It’s Moral Monday at the General Assembly!

by | May 13, 2013 | Carolina Strategic Analysis, Features


Today is “Moral Monday” at the General Assembly. This is where a bunch of liberal activists led by Rev. William Barber protest at the General Assembly, hold up signs, and cause disruption in order to get themselves thrown in jail as a form of civil disobedience. The state media, naturally, has been all over this story.

As T. Keung Hui of the N&O notes, Barber is looking to replicate his success of the Wake County School Board debacle. A Republican board took control in 2009 and made many changes to district policies. Around 2010, Barber and his group disrupted school meetings by chanting and talking about Jim Crow. The Republicans in power ignored and even ridiculed Barber, but the results in November of 2011 speak for themselves: Chairman Ron Margiotta lost in his Republican-leaning district, and Democrats won control of the school board. The ouster of the Republican school board in the 2011 elections was the biggest triumph for Democrats in the state.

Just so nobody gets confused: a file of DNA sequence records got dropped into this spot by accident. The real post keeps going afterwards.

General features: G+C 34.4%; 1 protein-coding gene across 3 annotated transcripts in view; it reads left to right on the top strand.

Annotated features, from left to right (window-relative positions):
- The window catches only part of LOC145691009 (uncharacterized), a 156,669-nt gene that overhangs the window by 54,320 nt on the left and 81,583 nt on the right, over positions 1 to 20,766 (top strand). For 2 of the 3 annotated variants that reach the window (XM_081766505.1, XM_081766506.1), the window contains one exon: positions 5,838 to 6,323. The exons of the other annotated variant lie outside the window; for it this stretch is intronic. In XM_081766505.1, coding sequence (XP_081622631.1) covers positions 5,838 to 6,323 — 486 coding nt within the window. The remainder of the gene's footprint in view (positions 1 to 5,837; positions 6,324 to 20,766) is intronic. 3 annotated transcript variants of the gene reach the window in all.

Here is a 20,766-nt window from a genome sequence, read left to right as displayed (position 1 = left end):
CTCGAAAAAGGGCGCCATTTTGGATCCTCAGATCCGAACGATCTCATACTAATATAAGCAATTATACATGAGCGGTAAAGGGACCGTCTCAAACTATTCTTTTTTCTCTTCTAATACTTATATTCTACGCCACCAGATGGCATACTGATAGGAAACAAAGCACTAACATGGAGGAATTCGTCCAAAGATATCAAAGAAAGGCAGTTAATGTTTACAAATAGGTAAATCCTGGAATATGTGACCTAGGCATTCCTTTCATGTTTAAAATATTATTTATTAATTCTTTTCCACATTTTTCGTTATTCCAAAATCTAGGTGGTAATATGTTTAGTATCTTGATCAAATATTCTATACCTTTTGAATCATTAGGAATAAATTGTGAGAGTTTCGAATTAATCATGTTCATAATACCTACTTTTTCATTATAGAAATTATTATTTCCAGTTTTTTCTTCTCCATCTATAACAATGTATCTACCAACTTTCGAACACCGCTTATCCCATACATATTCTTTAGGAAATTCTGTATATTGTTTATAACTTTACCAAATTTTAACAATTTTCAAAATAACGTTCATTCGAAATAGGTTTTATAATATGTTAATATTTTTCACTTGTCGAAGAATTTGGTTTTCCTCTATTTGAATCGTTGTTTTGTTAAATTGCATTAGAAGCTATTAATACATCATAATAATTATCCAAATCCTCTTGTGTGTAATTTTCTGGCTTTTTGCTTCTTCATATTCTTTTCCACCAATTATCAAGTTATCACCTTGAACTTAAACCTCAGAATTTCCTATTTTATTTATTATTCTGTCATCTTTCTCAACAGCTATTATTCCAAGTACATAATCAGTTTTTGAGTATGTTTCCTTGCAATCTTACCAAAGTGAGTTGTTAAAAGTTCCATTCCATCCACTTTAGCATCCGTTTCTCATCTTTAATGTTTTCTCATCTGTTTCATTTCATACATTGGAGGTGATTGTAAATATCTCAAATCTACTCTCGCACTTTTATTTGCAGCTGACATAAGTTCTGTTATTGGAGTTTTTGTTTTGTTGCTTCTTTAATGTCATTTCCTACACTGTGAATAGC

Liberals now hope that Barber’s tactics will have a similar effect statewide. Maybe Democrats won’t take back control of the legislature, but at least they’ll gain enough seats to threaten total Republican control. If nothing else, it will at least motivate the Democratic base.

There’s a couple of reasons, however, why Barber’s tactics might not work this time. Consider the following: